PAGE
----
We’ve known for a long time that microplastics were literally everywhere.

They’re in the air that we breathe and the water we drink, in our organs, and so it’s been assumed that they’re also present in other places in our bodies.

The thing is we’ve never been sure whether or not they cause any great harm.

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Now that we’ve found them in our blood, I would think the urgency to find the answer to that question is going to ramp up quite a bit.

This groundbreaking study, published in Environmental International, found tiny plastic particles in the blood of almost 80% of the people involved in the research. Not only that, but some of the samples contained two or three different types of plastic particles, to boot.

Now, the study was small in scale, analyzing blood samples from just 22 healthy adults, but the results are still telling. The types of microplastics found were PET particles (found in water bottles), polyethylene plastic (used to make plastic bags), and polystyrene.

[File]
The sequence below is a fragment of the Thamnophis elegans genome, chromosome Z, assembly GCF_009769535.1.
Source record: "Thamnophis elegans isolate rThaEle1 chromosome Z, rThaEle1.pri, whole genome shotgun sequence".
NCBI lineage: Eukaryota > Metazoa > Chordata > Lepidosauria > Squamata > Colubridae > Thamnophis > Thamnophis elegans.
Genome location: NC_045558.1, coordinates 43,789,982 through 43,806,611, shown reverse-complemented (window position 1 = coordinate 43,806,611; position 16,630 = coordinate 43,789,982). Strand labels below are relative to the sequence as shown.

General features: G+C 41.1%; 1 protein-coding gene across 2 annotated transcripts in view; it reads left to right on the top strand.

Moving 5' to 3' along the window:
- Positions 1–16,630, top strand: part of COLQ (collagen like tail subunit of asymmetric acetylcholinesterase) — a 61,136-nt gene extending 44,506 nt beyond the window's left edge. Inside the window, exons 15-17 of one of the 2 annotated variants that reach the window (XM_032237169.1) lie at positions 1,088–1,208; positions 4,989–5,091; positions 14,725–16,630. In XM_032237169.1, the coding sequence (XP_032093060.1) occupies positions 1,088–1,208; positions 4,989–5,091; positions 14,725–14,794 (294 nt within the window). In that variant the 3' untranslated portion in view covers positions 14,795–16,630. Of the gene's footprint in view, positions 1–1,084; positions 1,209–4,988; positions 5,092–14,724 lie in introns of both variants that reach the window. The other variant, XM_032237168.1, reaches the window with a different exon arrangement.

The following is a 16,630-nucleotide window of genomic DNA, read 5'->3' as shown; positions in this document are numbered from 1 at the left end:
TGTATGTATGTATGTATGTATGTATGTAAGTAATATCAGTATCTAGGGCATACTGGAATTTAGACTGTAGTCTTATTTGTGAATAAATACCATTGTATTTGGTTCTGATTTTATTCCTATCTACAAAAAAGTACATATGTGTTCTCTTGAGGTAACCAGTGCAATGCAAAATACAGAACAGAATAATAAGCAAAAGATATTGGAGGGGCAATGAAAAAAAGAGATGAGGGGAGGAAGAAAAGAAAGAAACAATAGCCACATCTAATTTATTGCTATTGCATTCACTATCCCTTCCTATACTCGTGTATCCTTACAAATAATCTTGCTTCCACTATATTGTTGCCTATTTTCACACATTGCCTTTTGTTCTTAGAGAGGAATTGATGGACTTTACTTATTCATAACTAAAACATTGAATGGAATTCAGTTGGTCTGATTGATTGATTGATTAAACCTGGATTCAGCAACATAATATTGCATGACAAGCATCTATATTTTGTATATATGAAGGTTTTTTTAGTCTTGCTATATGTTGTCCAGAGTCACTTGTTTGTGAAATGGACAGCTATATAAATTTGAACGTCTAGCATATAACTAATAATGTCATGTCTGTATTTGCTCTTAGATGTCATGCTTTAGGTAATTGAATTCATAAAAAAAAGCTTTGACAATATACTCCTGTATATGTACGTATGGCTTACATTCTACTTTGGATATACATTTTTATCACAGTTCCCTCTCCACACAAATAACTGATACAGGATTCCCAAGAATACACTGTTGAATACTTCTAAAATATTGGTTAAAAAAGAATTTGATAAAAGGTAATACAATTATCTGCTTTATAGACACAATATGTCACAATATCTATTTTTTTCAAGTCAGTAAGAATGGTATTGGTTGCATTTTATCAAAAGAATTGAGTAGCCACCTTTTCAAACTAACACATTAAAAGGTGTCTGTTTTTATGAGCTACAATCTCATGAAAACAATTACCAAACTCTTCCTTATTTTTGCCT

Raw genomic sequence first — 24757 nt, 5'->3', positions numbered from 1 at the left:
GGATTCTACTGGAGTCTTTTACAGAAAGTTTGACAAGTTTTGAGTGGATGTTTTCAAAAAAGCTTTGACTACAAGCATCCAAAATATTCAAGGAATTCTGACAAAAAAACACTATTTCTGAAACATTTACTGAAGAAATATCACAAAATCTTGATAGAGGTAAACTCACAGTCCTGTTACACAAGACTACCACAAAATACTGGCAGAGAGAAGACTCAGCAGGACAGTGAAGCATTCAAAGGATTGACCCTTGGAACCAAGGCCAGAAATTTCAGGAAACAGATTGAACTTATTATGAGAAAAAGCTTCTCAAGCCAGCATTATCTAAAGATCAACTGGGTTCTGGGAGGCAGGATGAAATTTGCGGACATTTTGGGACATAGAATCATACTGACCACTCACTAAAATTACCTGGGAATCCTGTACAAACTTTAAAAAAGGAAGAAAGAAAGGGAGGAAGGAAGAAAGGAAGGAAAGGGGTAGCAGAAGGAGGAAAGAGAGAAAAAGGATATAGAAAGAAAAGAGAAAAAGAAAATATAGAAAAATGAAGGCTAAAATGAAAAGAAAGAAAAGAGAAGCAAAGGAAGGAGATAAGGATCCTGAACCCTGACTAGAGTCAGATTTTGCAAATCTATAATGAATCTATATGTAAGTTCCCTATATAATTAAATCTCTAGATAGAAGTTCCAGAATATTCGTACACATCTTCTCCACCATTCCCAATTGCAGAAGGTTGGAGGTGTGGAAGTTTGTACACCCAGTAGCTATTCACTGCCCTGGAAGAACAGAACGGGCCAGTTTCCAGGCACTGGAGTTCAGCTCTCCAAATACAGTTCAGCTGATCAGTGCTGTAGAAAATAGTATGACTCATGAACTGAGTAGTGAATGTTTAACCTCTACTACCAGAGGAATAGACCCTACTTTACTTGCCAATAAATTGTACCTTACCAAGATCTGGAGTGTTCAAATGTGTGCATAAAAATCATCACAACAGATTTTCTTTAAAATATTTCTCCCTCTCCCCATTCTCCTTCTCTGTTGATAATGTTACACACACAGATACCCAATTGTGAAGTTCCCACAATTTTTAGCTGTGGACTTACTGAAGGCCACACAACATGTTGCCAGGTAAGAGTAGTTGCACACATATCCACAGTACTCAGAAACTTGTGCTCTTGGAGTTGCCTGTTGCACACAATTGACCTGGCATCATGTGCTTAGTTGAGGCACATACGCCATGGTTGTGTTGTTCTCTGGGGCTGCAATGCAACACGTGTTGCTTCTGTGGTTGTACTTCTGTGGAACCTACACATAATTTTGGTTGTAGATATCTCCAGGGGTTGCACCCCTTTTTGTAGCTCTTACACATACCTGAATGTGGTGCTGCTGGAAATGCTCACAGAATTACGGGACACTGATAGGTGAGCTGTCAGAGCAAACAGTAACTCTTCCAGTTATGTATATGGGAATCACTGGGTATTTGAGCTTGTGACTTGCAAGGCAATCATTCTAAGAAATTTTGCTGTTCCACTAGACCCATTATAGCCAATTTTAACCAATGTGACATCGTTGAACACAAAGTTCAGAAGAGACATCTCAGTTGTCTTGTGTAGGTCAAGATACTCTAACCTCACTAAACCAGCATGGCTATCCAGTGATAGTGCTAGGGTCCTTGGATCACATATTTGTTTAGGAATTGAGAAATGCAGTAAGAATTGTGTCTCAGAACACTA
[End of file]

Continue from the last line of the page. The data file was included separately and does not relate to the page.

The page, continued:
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Microplastics, which can measure as small as 0.0007mm, are known to cause damage to human cells, and this study is just more evidence that they could certainly have a significant impact on human health.

Extra concerning when you think about the fact that before this, studies have found millions of particles in the feces of babies, likely from drinking from plastic bottles.

Professor Dick Vethaak, an ecotoxicologist at Vrije Universiteit who was involved in they study, made the following statement to The Guardian.

“Our study is the first indication that we have polymer particles in our blood – it’s a breakthrough result.”

He also believes that the results of the study are not only a spark for additional research to be done, but that they show it’s “reasonable to be concerned.”

“The big question is what is happening in our body? Are the particles retained in the body?

Are they transported to certain organs, such as getting past the blood-brain barrier?

And are these levels sufficiently high to trigger disease?

We urgently need to fund further research so we can find out.”

Basically, even though we know these things are everywhere – including in our blood and organs – we don’t know a whole lot about the potential implications of that fact.

Image Credit: iStock

I think we can expect studies in the future that attempt to answer that question and understand those implications, so stay tuned.

But don’t spend too much time worrying about it, because there’s not much you can do to avoid microplastics in the environment anyway.

I’m just saying.